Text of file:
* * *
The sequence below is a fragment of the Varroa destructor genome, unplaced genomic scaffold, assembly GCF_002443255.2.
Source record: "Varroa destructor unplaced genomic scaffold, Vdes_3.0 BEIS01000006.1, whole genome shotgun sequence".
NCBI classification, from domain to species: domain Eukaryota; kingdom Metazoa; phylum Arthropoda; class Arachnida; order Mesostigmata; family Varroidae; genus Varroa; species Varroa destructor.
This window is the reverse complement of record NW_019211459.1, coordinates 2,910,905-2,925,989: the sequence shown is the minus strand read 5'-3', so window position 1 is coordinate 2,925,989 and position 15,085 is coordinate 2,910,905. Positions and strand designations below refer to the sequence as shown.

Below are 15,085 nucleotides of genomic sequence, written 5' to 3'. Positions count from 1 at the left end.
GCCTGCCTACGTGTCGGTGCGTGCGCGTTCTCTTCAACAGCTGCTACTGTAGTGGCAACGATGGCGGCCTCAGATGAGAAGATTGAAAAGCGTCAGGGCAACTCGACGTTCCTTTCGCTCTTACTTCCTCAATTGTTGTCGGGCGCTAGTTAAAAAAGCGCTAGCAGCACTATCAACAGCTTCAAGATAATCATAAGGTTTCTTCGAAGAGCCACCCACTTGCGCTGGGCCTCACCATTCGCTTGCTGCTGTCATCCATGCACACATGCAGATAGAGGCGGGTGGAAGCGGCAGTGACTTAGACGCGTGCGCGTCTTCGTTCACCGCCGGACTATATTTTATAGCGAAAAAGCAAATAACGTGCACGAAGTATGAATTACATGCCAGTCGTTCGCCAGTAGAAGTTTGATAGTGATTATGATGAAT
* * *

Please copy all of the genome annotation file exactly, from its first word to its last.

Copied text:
The sequence below is a fragment of the Varroa destructor genome, unplaced genomic scaffold, assembly GCF_002443255.2.
Source record: "Varroa destructor unplaced genomic scaffold, Vdes_3.0 BEIS01000006.1, whole genome shotgun sequence".
NCBI classification, from domain to species: domain Eukaryota; kingdom Metazoa; phylum Arthropoda; class Arachnida; order Mesostigmata; family Varroidae; genus Varroa; species Varroa destructor.
This window is the reverse complement of record NW_019211459.1, coordinates 2,910,905-2,925,989: the sequence shown is the minus strand read 5'-3', so window position 1 is coordinate 2,925,989 and position 15,085 is coordinate 2,910,905. Positions and strand designations below refer to the sequence as shown.

Below are 15,085 nucleotides of genomic sequence, written 5' to 3'. Positions count from 1 at the left end.
GCCTGCCTACGTGTCGGTGCGTGCGCGTTCTCTTCAACAGCTGCTACTGTAGTGGCAACGATGGCGGCCTCAGATGAGAAGATTGAAAAGCGTCAGGGCAACTCGACGTTCCTTTCGCTCTTACTTCCTCAATTGTTGTCGGGCGCTAGTTAAAAAAGCGCTAGCAGCACTATCAACAGCTTCAAGATAATCATAAGGTTTCTTCGAAGAGCCACCCACTTGCGCTGGGCCTCACCATTCGCTTGCTGCTGTCATCCATGCACACATGCAGATAGAGGCGGGTGGAAGCGGCAGTGACTTAGACGCGTGCGCGTCTTCGTTCACCGCCGGACTATATTTTATAGCGAAAAAGCAAATAACGTGCACGAAGTATGAATTACATGCCAGTCGTTCGCCAGTAGAAGTTTGATAGTGATTATGATGAAT